Collectors all over the world love Elgin pocket watches for their classic, timeless design and precision engineering. The company, founded in 1864, quickly became one of the largest and most successful watch manufacturers in America. The company stopped production in the 1960s, because of the increasing popularity of wristwatches.
But it’s not just their rarity that makes them so desirable – Elgin pocket watches are known for their reliable accuracy and durable construction. Many of these timepieces are still perfectly functioning decades later. Elgin’s commitment to innovation and accuracy earned them several patents, including a unique self-setting feature that automatically adjusts for daylight savings time.
Whether you’re a seasoned collector or just starting out, an Elgin pocket watch is the perfect addition to any vintage enthusiast’s collection. Not only are they visually stunning, but their precision and reliability make them a functional and valuable piece.
In this article, we’ll explore the history and legacy of Elgin pocket watches, as well as offer tips on how to find and care for these treasured timepieces. So, sit back, relax, and let’s journey through the fascinating world of Elgin pocket watches.
The History of Elgin Pocket Watches
Elgin pocket watches were first produced in 1867, using top-of-the-line technology and skilled craftsmanship. Their iconic designs combined with their reputation for accuracy earned them the nickname “The Watch of Railroad Accuracy.”
The company quickly gained a reputation for producing reliable and accurate timepieces, and even supplied watches to the US military during both World Wars.
In addition to their functionality, Elgin pocket watches also boast a beautiful aesthetic. Their designs range from simple and elegant to ornate and decorative, with gold casing and intricately engraved designs on the face.
Many Elgin watches feature ornate gold or silver cases, with intricate engravings and designs. The faces often have a classic Roman numeral or floral design. Elgin even produced special edition watches, such as those commemorating the 1939 World’s Fair or featuring images of famous American presidents.
At the height of their popularity, Elgin produced over 50 million pocket watches. But as wristwatches became increasingly popular in the mid-20th century, production slowed and eventually ceased altogether in 1968.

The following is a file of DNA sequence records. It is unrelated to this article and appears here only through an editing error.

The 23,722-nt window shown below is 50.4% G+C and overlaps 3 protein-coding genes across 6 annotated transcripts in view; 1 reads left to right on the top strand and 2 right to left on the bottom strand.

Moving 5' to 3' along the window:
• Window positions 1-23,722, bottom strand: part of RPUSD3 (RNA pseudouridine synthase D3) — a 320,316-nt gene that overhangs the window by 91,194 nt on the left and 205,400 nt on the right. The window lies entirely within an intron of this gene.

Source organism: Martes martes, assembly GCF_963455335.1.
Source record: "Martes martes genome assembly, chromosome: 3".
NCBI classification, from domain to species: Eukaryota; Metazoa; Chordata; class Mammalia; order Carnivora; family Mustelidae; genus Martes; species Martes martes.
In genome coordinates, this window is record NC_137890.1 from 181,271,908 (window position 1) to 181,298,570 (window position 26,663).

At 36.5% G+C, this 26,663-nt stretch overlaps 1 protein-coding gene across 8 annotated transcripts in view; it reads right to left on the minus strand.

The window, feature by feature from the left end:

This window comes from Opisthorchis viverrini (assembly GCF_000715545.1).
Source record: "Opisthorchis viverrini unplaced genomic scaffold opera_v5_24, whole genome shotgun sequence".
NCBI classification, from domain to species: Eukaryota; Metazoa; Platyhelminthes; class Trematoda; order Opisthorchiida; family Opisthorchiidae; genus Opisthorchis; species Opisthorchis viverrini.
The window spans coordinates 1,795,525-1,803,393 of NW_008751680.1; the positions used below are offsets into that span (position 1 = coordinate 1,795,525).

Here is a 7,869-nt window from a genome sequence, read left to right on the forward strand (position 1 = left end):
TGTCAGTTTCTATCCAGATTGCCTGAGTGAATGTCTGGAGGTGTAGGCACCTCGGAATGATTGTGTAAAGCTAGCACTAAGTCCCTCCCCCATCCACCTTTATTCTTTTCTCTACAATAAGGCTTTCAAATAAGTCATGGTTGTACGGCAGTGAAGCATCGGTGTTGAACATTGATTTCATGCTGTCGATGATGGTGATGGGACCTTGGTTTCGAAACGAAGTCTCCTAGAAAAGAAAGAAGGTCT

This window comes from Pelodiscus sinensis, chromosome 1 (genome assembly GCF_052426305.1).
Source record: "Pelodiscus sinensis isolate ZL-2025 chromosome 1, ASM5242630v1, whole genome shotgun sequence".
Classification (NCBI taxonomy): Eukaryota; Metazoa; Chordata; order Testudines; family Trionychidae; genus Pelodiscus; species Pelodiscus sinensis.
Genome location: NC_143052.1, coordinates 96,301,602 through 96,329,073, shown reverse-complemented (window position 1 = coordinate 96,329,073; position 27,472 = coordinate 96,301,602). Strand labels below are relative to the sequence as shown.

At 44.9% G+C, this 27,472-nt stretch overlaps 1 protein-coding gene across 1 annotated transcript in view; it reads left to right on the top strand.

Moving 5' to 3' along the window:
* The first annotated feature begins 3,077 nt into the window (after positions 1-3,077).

Today, Elgin pocket watches are highly sought after by collectors all over the world. Their classic design and precision engineering make them both a beautiful and reliable addition to any collection.
The Decline of Elgin Pocket Watches
Despite their popularity and success in the late 19th and early 20th centuries, Elgin’s production of pocket watches came to a halt in the 1960s when wristwatches became more popular. Wristwatches became the preferred choice for their convenience and practicality.
Elgin continued to produce wristwatches until the company closed its doors in 1968. However, many of their pocket watches are still functioning perfectly today – a testament to their durability and precision engineering.
Despite the closing of the company, Elgin pocket watches are still highly sought after by collectors. Their classic design and reputation for accuracy make them a valuable addition to any collection.
Editor’s note: Elgin watches produced after 1968 have nothing to do with the original company — the brand “Elgin” was sold to a different company that continues to produce watches under the same name.
Evaluating an Elgin Pocket Watch
When evaluating an Elgin pocket watch, there are a few key factors to consider. First, learn what is the clock’s grade. Grades in pocket watches were assigned by the companies themselves, and unlike with other collectibles, do not indicate the condition of the watch.
Instead, they refer to the level of decoration and complexity in its inner workings. Elgin produced over 60 grades of pocket watches, ranging from simple and functional models to ornate and decorative ones with additional features such as alarms and chronographs. For example, a pocket watch with a higher grade may have a more intricate and decorative design on its case or face, or offer additional features such as an alarm or chronograph.
You can think of grades like trim levels on a car – they indicate the level of features and decoration, but not necessarily its condition.
Editor’s note: each company had their own grading system, with Elgin using the strictest one.
In addition to the grade, also consider the watch’s overall condition. Look for any damage or missing pieces to the case and crystal (the glass covering the face). Make sure all of the buttons and dials are functioning properly.
Next, inspect the movement of the watch – this refers to the inner workings and mechanisms that keep the time. Elgin pocket watches were known for their precision and reliability, so a smoothly functioning movement is a good sign.
Finally, consider any unique features or special editions the watch may have. This can add to its value and collectability for enthusiasts. For example, a pocket watch with a commemorative design or engraving may be of particular interest to certain collectors.